The lion’s share of what you pay in closing costs as a buyer will be fees related to your mortgage. Additional fees and charges may apply as well, depending on where you’re buying and what you work out with your seller. Below, we’ve outlined the costs that most buyers can typically expect to pay at closing (see below for specific costs):

In addition to the closing costs listed above, the buyer might also be responsible for paying:

  • Natural disaster certification fee
  • Pest inspection
  • Real estate attorney fees

Reminder: buyers often negotiate to have sellers cover their closing costs. This can limit the amount of cash you need to bring to closing when buying a house. However, there's likely a limit to how much help you can recieve, which could be as low as 3% depending on what kind of mortgage you're getting.

Closing cost comparison

Who typically pays?Closing costTypical fee
SellerTransfer taxesVaries
Owner's title insuranceAround 0.4% of home sale price
Deed recording feesVaries
Prorated property taxesVaries (depending on tax rate and close date)
Mortgage prepayment penaltyVaries
Mortgage payoffVaries
Credits towards buyer's closing costsVaries
BuyerLoan origination fees1% of loan value
Mortgage application fee$25–150
Appraisal fee$300–1,000
Points on mortgageVaries
Wire transfer fee$10–50
Flood certification fee$15–25
Private mortgage insurance application feeVaries
Lender-required home inspection fees$300–1,000
Credit report$30–50
Survey fee$85–600
Prepaid homeowner's insurance, mortgage interest, and property taxesVaries
Lender title insuranceAround 0.1% of home sale price
Mortgage transfer taxesVaries
SplitSettlement/closing fee$250–1,500

When are closing costs due?

Closing costs are due when the home changes hands. This happens during a process called settlement, which usually happens on the closing date specified on the buyer’s and seller’s signed purchase agreement signed by the buyer and seller.

At closing, buyers bring a lump sum of money — usually in the form of a cashier's check or certified check — to cover their down payment and closing costs.

The amount of money that the buyer needs to bring to close the sale is referred to as the "cash to close." This figure accounts for everything the buyer has to pay, including their closing costs and down payment, minus any credits from the seller and their earnest money deposit.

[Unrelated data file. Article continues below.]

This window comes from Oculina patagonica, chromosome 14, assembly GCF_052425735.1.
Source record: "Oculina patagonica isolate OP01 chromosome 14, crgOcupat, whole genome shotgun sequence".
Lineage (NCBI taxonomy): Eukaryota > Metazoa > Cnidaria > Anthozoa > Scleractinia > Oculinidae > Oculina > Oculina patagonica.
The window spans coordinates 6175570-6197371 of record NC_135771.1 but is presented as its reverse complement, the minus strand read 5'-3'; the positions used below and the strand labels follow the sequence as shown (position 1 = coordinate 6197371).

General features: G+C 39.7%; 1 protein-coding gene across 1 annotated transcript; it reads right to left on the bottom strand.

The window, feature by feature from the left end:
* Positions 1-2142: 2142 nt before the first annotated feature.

Prior to closing, the buyer’s lender will specify their "cash to close;" buyers aren’t responsible for calculating this amount themselves.

Sellers generally don't have to worry about bringing cash to cover their closing costs; any charges the seller has to pay usually come out of the proceeds generated from the sale. The exception is when the seller's closing costs and the amount they owe on their mortgage is more than what they sold their home for. In those situations, the seller would usually have to bring money to settlement to close the deal.

How to reduce closing costs

When you buy or sell a home, there are a couple of ways that you may be able to reduce your closing costs, such as shopping around for title companies, asking for a reissue rate on your title insurance premiums, and negotiating to have the other party cover a greater portion of the closing costs.

  • Shop around for title companies: The title insurance premiums probably won't vary (some state regulatory agencies even set the premium amounts), but title fees can vary drastically from company to company.
  • Ask for a reissue rate for your title insurance: Discounts are often available if the seller's title insurance was issued within the last 10 years. Reissue rates could net you a discount around 40% on title insurance premiums
  • Negotiate to have the buyer or seller cover your closing costs: Having the other party in the real estate transaction cover a portion of your closing costs can be an effective way for sellers to get more from their home's sale or for buyers to reduce the amount of money they have to bring to closing.

» MORE: Can a Seller Refuse to Pay Closing Costs?

Sellers looking to save money at closing should consider reducing what is likely their single largest expense: realtor commission.

Though realtor fees are not traditionally considered a closing cost, lowering realtor commission could be your best way to save money when selling a home. There are a few ways to do this, including negotiating with your realtor for a lower commission rate, choosing to work with a discount real estate broker, or even selling your home For Sale By Owner.